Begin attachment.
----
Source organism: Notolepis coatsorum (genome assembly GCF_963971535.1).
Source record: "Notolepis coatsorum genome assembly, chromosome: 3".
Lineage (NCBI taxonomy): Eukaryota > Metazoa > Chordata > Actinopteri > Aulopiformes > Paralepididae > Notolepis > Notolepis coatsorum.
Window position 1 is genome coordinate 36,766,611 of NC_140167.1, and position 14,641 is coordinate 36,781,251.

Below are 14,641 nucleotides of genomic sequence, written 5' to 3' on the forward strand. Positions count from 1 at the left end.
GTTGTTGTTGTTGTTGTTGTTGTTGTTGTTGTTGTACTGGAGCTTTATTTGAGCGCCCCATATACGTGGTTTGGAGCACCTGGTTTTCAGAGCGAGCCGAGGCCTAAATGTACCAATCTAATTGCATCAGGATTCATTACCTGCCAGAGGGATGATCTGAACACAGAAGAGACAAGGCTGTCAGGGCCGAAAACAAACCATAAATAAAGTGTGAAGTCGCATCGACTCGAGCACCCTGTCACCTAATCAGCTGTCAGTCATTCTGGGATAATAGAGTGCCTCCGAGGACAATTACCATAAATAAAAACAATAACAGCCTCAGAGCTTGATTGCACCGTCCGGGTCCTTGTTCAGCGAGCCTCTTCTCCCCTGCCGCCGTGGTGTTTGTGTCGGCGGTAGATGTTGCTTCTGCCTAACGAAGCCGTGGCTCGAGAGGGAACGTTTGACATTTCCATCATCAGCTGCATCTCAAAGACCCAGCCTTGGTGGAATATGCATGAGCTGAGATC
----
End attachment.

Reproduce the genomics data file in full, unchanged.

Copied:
Source organism: Notolepis coatsorum (genome assembly GCF_963971535.1).
Source record: "Notolepis coatsorum genome assembly, chromosome: 3".
Lineage (NCBI taxonomy): Eukaryota > Metazoa > Chordata > Actinopteri > Aulopiformes > Paralepididae > Notolepis > Notolepis coatsorum.
Window position 1 is genome coordinate 36,766,611 of NC_140167.1, and position 14,641 is coordinate 36,781,251.

Below are 14,641 nucleotides of genomic sequence, written 5' to 3' on the forward strand. Positions count from 1 at the left end.
GTTGTTGTTGTTGTTGTTGTTGTTGTTGTTGTTGTACTGGAGCTTTATTTGAGCGCCCCATATACGTGGTTTGGAGCACCTGGTTTTCAGAGCGAGCCGAGGCCTAAATGTACCAATCTAATTGCATCAGGATTCATTACCTGCCAGAGGGATGATCTGAACACAGAAGAGACAAGGCTGTCAGGGCCGAAAACAAACCATAAATAAAGTGTGAAGTCGCATCGACTCGAGCACCCTGTCACCTAATCAGCTGTCAGTCATTCTGGGATAATAGAGTGCCTCCGAGGACAATTACCATAAATAAAAACAATAACAGCCTCAGAGCTTGATTGCACCGTCCGGGTCCTTGTTCAGCGAGCCTCTTCTCCCCTGCCGCCGTGGTGTTTGTGTCGGCGGTAGATGTTGCTTCTGCCTAACGAAGCCGTGGCTCGAGAGGGAACGTTTGACATTTCCATCATCAGCTGCATCTCAAAGACCCAGCCTTGGTGGAATATGCATGAGCTGAGATC